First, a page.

In the drabness of the neighborhood, the friendliness and openness of little kids ... seem like the sunshine that has not been seen in New York City during many months of snow and storm and meanness . . . show[ing] us something very different from the customary picture we are given of a generation of young thugs and future whores. There is a golden moment here that our society has chosen not to seize.... [It is not until later] that the sense of human ruin on a vast scale becomes unmistakable.

Some of the dimensions of those ruins for today's children in the United States (and an addendum concerning those elsewhere) follow:

* Children in the United States are poorer than children in most other Western industrialized nations because the gap between rich and poor is so large and because welfare programs are less generous here than elsewhere.

* Poor children are more than twice as likely as other children to suffer from stunted growth, severe physical or mental disabilities, fatal accidental injuries, iron deficiency, and severe asthma.

* Poor children are more than twice as likely as other children never to finish high school, even when differences in family structure, race, and ethnicity are taken into account.

* Poor children have significantly lower achievement test scores than children of high-income families.

* In 1993,46 percent of all African-American children and 41 percent of all Latino children lived in families with incomes below the poverty level.

* Poverty rates among children have increased since 1970 as follows: 1970 15 percent; 1980, 18 percent; 1993, 22 percent; those living in "extreme poverty-a family income of less than half that of "plain poverty"-have doubled, to 10 percent, since 1975.

* Child poverty rates grew in all racial categories between 1979 and 1989 and again for white and Hispanic (but not black) children from 1989 to 1994. . . [when] more than one out of every five children was poor (21 8 percent). For children under six years old, the rate was even higher, reaching 24.5 percent. Black children have the highest poverty rates; in 1989 half of all black children under six were poor. The rates were about the same in 1996.

* More than 60 percent of all AFDC families have a youngest child under the age of five.

* Marian Wright Edelman, president of the Children's Defense Fund, noting that over 16 million children live in poverty in the United States, reports that "every 9 seconds a child drops out of school, every 14 seconds a child is arrested, every 15 minutes a baby dies, every 2 hours a child is killed by a firearm, every 4 hours a child commits suicide, every 7 hours a child dies from abuse or neglect.''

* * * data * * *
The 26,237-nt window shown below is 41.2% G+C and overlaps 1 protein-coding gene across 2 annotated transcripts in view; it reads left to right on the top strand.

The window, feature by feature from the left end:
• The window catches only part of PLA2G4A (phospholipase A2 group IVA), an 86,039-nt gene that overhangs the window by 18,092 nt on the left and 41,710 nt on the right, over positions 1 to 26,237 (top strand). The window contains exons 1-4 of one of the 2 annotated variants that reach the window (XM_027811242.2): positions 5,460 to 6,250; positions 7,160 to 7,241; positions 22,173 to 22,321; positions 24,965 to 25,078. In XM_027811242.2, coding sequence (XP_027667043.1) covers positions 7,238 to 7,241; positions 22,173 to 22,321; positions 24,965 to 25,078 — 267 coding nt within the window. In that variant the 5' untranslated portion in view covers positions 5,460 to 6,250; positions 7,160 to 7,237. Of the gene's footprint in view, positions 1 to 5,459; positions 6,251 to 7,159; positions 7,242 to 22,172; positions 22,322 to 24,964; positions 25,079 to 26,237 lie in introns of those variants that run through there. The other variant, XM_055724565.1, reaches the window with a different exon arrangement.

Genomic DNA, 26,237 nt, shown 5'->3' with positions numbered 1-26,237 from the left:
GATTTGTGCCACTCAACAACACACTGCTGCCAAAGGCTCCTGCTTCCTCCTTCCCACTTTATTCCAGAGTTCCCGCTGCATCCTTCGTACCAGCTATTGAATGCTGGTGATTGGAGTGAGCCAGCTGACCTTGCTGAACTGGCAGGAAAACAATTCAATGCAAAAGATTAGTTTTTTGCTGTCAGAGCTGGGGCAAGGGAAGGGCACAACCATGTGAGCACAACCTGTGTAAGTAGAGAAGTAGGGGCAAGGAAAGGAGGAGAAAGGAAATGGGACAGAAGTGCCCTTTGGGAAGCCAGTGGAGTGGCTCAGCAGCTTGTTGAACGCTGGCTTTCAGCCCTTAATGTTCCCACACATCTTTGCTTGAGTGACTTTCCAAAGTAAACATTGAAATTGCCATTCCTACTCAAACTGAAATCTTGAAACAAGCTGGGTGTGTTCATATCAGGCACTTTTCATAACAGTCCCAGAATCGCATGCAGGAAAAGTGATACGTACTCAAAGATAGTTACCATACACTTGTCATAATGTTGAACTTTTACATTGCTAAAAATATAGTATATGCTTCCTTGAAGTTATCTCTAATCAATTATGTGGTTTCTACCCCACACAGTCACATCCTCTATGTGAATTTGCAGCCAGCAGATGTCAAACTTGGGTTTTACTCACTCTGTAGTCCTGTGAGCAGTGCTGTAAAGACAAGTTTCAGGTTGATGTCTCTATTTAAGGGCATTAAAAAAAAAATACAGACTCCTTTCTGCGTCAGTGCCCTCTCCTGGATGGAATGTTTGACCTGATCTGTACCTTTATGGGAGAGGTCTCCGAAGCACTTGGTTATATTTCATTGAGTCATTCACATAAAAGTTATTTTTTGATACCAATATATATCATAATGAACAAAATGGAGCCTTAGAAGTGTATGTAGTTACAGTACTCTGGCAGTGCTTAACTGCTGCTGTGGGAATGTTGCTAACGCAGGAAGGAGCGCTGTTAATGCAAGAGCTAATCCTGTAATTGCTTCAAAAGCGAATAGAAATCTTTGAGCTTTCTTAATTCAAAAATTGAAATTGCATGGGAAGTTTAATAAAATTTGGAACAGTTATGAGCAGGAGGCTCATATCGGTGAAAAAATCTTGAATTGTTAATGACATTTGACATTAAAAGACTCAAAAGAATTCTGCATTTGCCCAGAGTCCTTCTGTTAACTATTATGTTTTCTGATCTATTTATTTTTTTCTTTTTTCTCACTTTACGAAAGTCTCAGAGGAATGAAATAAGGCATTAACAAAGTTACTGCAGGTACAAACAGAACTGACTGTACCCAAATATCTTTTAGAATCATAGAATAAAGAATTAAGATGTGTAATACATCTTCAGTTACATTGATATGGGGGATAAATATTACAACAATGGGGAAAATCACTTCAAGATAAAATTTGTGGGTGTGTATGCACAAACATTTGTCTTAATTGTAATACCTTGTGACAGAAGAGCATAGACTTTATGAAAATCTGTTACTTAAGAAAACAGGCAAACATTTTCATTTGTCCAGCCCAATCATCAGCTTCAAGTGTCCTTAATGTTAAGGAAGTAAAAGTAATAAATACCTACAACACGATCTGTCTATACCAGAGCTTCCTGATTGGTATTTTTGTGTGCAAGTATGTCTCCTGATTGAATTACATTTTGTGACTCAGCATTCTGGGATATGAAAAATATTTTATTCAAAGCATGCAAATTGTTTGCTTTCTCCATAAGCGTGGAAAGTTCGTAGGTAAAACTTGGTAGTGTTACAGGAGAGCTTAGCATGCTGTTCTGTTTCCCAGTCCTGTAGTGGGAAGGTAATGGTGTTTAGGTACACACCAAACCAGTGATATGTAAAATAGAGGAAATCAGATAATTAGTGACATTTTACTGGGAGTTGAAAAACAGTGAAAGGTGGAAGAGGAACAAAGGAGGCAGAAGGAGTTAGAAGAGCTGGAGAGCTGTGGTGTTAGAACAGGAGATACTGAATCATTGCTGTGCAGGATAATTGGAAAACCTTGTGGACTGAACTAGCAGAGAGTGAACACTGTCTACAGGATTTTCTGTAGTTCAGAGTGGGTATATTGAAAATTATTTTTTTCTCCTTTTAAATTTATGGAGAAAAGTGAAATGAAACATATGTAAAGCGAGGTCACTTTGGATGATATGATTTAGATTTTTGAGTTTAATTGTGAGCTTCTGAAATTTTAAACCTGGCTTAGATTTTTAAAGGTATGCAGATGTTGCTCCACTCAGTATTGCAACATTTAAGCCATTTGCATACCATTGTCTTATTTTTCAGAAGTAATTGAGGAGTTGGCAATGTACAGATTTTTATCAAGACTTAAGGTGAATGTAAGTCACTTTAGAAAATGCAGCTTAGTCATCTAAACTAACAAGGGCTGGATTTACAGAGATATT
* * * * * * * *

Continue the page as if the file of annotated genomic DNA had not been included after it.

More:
And globally? UNESCO's 1995 International Forum on the Rights of the Child reported that 1.4 billion children under age 18 live in poverty and 100 million are homeless; in Europe 5 percent are below the poverty line; in the United States, 20 percent. More than 6.6 million children die yearly of diarrhea and pneumonia, because of poor living conditions and, despite vaccines against these diseases, close to 2 million children annually die from measles, tetanus, and polio. In 1993, UNICEF reported that over the globe, every day 36,000 children die from malnutrition and disease (= 13 million every year)-a calamity that could be ended at the cost of $1 a day per child.


President Clinton signed the new welfare legislation on August 22,1996. A bit more than two weeks earlier, Senator Daniel Patrick Moynihan (D.-N.Y.), whose academic work had led to a governmental career centering on the welfare system (beginning with a secretary-ship in the Nixon administration), rose to speak to the Senate to warn of the disaster they were creating: "Let me put that in terms of how many children will be cut off.... The Urban Institute says 3,500,000 will be dropped from the rolls by 2001. By 2005,4,896,000 will have been cut off." And commenting on the unlikelihood that government officials would make a good faith effort to meet the work requirements spelled out in the bill, Moynihan went on to summarize the estimate of the (nonpartisan) Congressional Budget Office: "given the costs and administrative complexities involved, the CBO assumes that most states would simply accept penalties rather than implement the [work] requirements."

It would be bad enough if what we have already allowed and now permit to worsen concerning children were an outcome of mere heartlessness, shameful indeed for a society that presumes to value the family. Moreover, there is no sufficient reason for having done and doing all this damage. In the past it has been costly not only to the direct victims but to the society as a whole; Senator Moynihan is by no means alone in believing that those costs will escalate both for all. This combination of pitilessness and mindlessness in our society makes the heart to weep, the mind to boggle.

Perhaps, however, the above is merely the carping of the soft-hearted, based on misleading impressions; perhaps our leaders have acted harshly in past and present because the facts demand it, perhaps from this human and social morass there is no better exit? The answer to that question is a resounding "No! "


... on August 22, 1996, Congress passed and the president signed the welfare bill, with its reassuring title, "The Personal Responsibility and Work Opportunity Reconciliation Act of 1996."